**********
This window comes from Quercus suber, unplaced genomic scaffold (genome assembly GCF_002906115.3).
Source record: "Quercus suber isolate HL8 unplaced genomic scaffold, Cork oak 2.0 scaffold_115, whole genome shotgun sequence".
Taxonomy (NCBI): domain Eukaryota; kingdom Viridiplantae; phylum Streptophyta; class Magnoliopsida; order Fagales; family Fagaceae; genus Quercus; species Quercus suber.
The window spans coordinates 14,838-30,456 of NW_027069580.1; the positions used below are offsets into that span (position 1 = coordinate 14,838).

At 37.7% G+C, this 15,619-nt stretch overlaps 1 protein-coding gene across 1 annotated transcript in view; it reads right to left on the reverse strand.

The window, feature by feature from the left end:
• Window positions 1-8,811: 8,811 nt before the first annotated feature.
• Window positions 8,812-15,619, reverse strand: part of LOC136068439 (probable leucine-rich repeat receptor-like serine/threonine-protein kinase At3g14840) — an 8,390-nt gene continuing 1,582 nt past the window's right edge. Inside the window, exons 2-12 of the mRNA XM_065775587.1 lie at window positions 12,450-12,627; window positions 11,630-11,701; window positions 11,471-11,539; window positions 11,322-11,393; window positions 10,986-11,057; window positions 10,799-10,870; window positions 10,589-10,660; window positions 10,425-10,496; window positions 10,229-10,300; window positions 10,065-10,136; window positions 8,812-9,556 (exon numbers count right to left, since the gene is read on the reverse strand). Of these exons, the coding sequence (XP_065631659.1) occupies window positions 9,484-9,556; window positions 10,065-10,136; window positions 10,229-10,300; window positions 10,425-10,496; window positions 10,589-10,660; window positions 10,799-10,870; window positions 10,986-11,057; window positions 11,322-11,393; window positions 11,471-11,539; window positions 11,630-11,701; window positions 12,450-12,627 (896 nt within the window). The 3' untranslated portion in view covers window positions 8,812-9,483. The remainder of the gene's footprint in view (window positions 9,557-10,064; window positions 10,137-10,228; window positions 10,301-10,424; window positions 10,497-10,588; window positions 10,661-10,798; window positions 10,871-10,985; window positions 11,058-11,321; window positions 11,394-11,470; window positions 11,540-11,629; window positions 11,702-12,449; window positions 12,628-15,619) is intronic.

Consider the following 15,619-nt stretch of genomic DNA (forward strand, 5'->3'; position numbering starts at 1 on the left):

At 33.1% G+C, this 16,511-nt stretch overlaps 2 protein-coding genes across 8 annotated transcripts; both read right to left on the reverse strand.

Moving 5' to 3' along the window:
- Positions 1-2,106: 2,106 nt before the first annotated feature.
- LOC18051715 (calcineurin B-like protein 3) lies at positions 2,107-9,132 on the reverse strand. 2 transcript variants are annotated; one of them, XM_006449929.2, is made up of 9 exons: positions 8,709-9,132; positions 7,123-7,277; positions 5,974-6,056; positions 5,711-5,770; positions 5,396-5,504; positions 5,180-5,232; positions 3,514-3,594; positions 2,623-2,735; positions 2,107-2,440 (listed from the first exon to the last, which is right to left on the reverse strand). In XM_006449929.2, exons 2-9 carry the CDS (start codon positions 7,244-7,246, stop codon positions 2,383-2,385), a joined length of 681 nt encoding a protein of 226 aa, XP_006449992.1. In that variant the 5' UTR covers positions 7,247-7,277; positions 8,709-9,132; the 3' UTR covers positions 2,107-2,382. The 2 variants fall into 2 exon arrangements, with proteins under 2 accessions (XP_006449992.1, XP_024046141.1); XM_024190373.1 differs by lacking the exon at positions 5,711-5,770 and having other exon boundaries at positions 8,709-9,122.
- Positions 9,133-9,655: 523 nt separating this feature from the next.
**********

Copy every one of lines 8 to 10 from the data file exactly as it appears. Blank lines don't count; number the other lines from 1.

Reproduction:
• Window positions 8,812-15,619, reverse strand: part of LOC136068439 (probable leucine-rich repeat receptor-like serine/threonine-protein kinase At3g14840) — an 8,390-nt gene continuing 1,582 nt past the window's right edge. Inside the window, exons 2-12 of the mRNA XM_065775587.1 lie at window positions 12,450-12,627; window positions 11,630-11,701; window positions 11,471-11,539; window positions 11,322-11,393; window positions 10,986-11,057; window positions 10,799-10,870; window positions 10,589-10,660; window positions 10,425-10,496; window positions 10,229-10,300; window positions 10,065-10,136; window positions 8,812-9,556 (exon numbers count right to left, since the gene is read on the reverse strand). Of these exons, the coding sequence (XP_065631659.1) occupies window positions 9,484-9,556; window positions 10,065-10,136; window positions 10,229-10,300; window positions 10,425-10,496; window positions 10,589-10,660; window positions 10,799-10,870; window positions 10,986-11,057; window positions 11,322-11,393; window positions 11,471-11,539; window positions 11,630-11,701; window positions 12,450-12,627 (896 nt within the window). The 3' untranslated portion in view covers window positions 8,812-9,483. The remainder of the gene's footprint in view (window positions 9,557-10,064; window positions 10,137-10,228; window positions 10,301-10,424; window positions 10,497-10,588; window positions 10,661-10,798; window positions 10,871-10,985; window positions 11,058-11,321; window positions 11,394-11,470; window positions 11,540-11,629; window positions 11,702-12,449; window positions 12,628-15,619) is intronic.

Consider the following 15,619-nt stretch of genomic DNA (forward strand, 5'->3'; position numbering starts at 1 on the left):

At 33.1% G+C, this 16,511-nt stretch overlaps 2 protein-coding genes across 8 annotated transcripts; both read right to left on the reverse strand.